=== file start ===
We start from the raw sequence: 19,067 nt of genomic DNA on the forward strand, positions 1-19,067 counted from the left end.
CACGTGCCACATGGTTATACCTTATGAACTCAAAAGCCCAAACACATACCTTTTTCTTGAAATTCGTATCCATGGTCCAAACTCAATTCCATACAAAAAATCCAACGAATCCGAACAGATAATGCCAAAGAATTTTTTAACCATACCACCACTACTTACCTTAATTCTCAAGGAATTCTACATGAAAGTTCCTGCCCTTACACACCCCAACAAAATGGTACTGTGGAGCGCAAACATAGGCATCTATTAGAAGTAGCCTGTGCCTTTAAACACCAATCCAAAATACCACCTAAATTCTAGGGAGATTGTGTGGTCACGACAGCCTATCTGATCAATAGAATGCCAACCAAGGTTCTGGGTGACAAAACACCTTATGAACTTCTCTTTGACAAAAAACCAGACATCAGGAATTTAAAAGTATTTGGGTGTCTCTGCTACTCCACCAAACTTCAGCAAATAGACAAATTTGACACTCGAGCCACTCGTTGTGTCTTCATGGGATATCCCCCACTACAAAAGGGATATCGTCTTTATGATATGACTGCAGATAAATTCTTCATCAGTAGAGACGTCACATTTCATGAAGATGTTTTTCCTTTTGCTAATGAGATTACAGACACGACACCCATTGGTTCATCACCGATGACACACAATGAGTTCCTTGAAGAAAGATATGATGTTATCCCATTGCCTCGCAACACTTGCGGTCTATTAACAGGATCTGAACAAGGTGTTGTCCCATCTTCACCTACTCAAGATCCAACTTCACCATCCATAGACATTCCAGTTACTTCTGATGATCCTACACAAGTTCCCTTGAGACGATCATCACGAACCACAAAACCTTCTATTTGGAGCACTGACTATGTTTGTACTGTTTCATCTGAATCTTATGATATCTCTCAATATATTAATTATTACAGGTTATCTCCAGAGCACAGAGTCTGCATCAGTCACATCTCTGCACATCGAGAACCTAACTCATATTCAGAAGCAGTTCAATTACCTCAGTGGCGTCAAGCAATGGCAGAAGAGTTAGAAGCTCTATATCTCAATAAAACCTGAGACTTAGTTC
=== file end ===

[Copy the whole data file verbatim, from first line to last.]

We start from the raw sequence: 19,067 nt of genomic DNA on the forward strand, positions 1-19,067 counted from the left end.
CACGTGCCACATGGTTATACCTTATGAACTCAAAAGCCCAAACACATACCTTTTTCTTGAAATTCGTATCCATGGTCCAAACTCAATTCCATACAAAAAATCCAACGAATCCGAACAGATAATGCCAAAGAATTTTTTAACCATACCACCACTACTTACCTTAATTCTCAAGGAATTCTACATGAAAGTTCCTGCCCTTACACACCCCAACAAAATGGTACTGTGGAGCGCAAACATAGGCATCTATTAGAAGTAGCCTGTGCCTTTAAACACCAATCCAAAATACCACCTAAATTCTAGGGAGATTGTGTGGTCACGACAGCCTATCTGATCAATAGAATGCCAACCAAGGTTCTGGGTGACAAAACACCTTATGAACTTCTCTTTGACAAAAAACCAGACATCAGGAATTTAAAAGTATTTGGGTGTCTCTGCTACTCCACCAAACTTCAGCAAATAGACAAATTTGACACTCGAGCCACTCGTTGTGTCTTCATGGGATATCCCCCACTACAAAAGGGATATCGTCTTTATGATATGACTGCAGATAAATTCTTCATCAGTAGAGACGTCACATTTCATGAAGATGTTTTTCCTTTTGCTAATGAGATTACAGACACGACACCCATTGGTTCATCACCGATGACACACAATGAGTTCCTTGAAGAAAGATATGATGTTATCCCATTGCCTCGCAACACTTGCGGTCTATTAACAGGATCTGAACAAGGTGTTGTCCCATCTTCACCTACTCAAGATCCAACTTCACCATCCATAGACATTCCAGTTACTTCTGATGATCCTACACAAGTTCCCTTGAGACGATCATCACGAACCACAAAACCTTCTATTTGGAGCACTGACTATGTTTGTACTGTTTCATCTGAATCTTATGATATCTCTCAATATATTAATTATTACAGGTTATCTCCAGAGCACAGAGTCTGCATCAGTCACATCTCTGCACATCGAGAACCTAACTCATATTCAGAAGCAGTTCAATTACCTCAGTGGCGTCAAGCAATGGCAGAAGAGTTAGAAGCTCTATATCTCAATAAAACCTGAGACTTAGTTC